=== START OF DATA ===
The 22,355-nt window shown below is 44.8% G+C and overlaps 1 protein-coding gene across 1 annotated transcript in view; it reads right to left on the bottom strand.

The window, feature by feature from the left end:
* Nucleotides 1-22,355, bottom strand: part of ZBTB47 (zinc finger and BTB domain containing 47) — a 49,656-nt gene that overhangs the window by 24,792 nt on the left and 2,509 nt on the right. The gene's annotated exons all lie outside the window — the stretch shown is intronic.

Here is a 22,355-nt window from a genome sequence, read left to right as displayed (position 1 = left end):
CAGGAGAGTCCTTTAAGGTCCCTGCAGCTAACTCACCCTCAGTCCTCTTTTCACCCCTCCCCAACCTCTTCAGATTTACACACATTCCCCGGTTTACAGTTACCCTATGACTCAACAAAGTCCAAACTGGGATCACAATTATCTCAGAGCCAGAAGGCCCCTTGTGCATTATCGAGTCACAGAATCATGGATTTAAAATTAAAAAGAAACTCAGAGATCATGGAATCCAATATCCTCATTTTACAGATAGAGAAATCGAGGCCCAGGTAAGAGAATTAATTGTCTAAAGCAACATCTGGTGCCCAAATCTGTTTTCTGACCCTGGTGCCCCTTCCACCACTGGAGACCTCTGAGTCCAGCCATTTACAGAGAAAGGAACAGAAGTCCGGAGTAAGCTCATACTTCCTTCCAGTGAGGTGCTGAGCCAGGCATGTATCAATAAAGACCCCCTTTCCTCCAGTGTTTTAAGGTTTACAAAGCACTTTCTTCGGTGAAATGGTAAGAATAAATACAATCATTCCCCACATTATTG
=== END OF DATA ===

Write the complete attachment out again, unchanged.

The 22,355-nt window shown below is 44.8% G+C and overlaps 1 protein-coding gene across 1 annotated transcript in view; it reads right to left on the bottom strand.

The window, feature by feature from the left end:
* Nucleotides 1-22,355, bottom strand: part of ZBTB47 (zinc finger and BTB domain containing 47) — a 49,656-nt gene that overhangs the window by 24,792 nt on the left and 2,509 nt on the right. The gene's annotated exons all lie outside the window — the stretch shown is intronic.

Here is a 22,355-nt window from a genome sequence, read left to right as displayed (position 1 = left end):
CAGGAGAGTCCTTTAAGGTCCCTGCAGCTAACTCACCCTCAGTCCTCTTTTCACCCCTCCCCAACCTCTTCAGATTTACACACATTCCCCGGTTTACAGTTACCCTATGACTCAACAAAGTCCAAACTGGGATCACAATTATCTCAGAGCCAGAAGGCCCCTTGTGCATTATCGAGTCACAGAATCATGGATTTAAAATTAAAAAGAAACTCAGAGATCATGGAATCCAATATCCTCATTTTACAGATAGAGAAATCGAGGCCCAGGTAAGAGAATTAATTGTCTAAAGCAACATCTGGTGCCCAAATCTGTTTTCTGACCCTGGTGCCCCTTCCACCACTGGAGACCTCTGAGTCCAGCCATTTACAGAGAAAGGAACAGAAGTCCGGAGTAAGCTCATACTTCCTTCCAGTGAGGTGCTGAGCCAGGCATGTATCAATAAAGACCCCCTTTCCTCCAGTGTTTTAAGGTTTACAAAGCACTTTCTTCGGTGAAATGGTAAGAATAAATACAATCATTCCCCACATTATTG